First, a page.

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5 vSphere Storage Features You Must Have

Virtualization needs shared storage for just about every advanced feature. In return, virtualization hypervisors have come up with some amazingly powerful features for optimizing storage. So far, vSphere has offered more than other hypervisors -- and vSphere 5 introduced even more. With your servers' storage virtualized, the hypervisor can now do things that were never before possible (or that you never dreamed possible) with storage.

Here are the top five vSphere storage features you must have to maximize storage functionality, performance and interoperability in your virtual infrastructure.

1. Storage Distributed Resource Scheduler (SDRS): One of the best features introduced with vSphere 5, SDRS does for storage what VMware Distributed Resource Scheduler does for CPU and RAM. In other words, SDRS uses Storage vMotion (svMotion) to automatically move the virtual disks of running virtual machines (VMs) from one datastore to another datastore (it can also be from one LUN to another LUN, or from one SAN to another SAN), with no downtime to the applications in use on those VMs. These svMotions are initiated when SDRS senses that a vSphere datastore either is running low on space or is experiencing latency.

By using SDRS in your vSphere infrastructure, you'll be able to ensure your company's Tier 1 applications receive the storage performance they deserve, and that they don't unexpectedly run out of storage space.

2. Profile-Driven Storage and vSphere API for Storage Awareness (VASA): Also a new feature of vSphere 5, Profile-Driven Storage allows you to define storage capabilities (such as capacity, performance, availability and so on), create VM storage profiles and then match the two up. In other words, you can say that a VM requires storage with a certain capability and then, instead of having to specify a datastore, you can just specify that the VM is on storage with that capability (or perhaps "gold"-level storage).

The capabilities of the storage can be either defined manually by you or, if your storage supports it, learned automatically by using the new VASA.

With storage profiles, you'll be able to run reports to see if your VMs are compliant with the level of storage you specified for each VM when it was deployed. You'll save time by not having to coordinate storage capabilities with the storage admin for every VM deployed.

3. vSphere API for Array Integration (VAAI): VAAI was introduced with vSphere 4.1 and, if your array supports it, allows vSphere and your array to work together to accomplish virtualization storage tasks faster than ever. For example, if a snapshot is initiated, the processing for that task can be offloaded to the array, freeing up your ESXi hosts instead of bogging them down with storage tasks. Other tasks that VAAI can offload to the array are the reservation of space in the Virtual Machine File System (VMFS), file cloning and creation of new VM disk files.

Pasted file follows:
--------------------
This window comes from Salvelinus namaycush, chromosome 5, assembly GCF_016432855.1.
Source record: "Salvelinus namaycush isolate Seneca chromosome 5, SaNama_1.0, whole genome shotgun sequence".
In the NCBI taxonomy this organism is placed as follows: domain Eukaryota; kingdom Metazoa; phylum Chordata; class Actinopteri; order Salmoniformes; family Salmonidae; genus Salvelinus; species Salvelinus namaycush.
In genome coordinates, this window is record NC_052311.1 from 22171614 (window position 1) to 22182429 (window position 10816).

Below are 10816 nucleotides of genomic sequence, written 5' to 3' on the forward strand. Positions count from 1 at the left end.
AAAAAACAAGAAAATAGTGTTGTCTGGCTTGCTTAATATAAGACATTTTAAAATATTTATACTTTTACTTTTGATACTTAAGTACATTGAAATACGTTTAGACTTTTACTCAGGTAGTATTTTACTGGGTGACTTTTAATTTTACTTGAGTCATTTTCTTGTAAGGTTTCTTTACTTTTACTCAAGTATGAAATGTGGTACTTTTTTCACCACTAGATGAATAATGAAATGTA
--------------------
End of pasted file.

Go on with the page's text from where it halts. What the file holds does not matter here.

Make sure your storage array supports VAAI, and that vSphere is working with that array so storage functions are faster and more efficient than ever before.

4. vStorage API for Data Protection (VADP): VADP is used by backup tools to offload backup of VMs, eliminating the need for backup agents, downtime during backups and painful backup windows. Additionally, change block tracking (CBT), as part of VADP, provides incremental backup of the VM disk files.

Together, VADP and CBT have made backup, recovery, replication and disaster recovery of virtual infrastructures easier and more efficient than ever before.

5. Storage Views and Maps: vSphere infrastructure maps show VM/host/datastore relationships, but storage views are even more powerful. The vSphere storage views tab shows both reports and maps that also diagram NAS mountpoints, SCSI paths, SCSI LUNs, SCSI adaptors and SCSI targets. When it comes to understanding the complex storage configurations in vSphere, there's no better source of information. As a bonus, don't forget about the new VMFS 5 in vSphere 5. Its improved scalability and feature set are what makes the newest vSphere 5 storage features possible.

About the Author

David Davis is a well-known virtualization and cloud computing expert, author, speaker, and analyst. David’s library of popular video training courses can be found at To contact David about his speaking schedule and his latest project, go to


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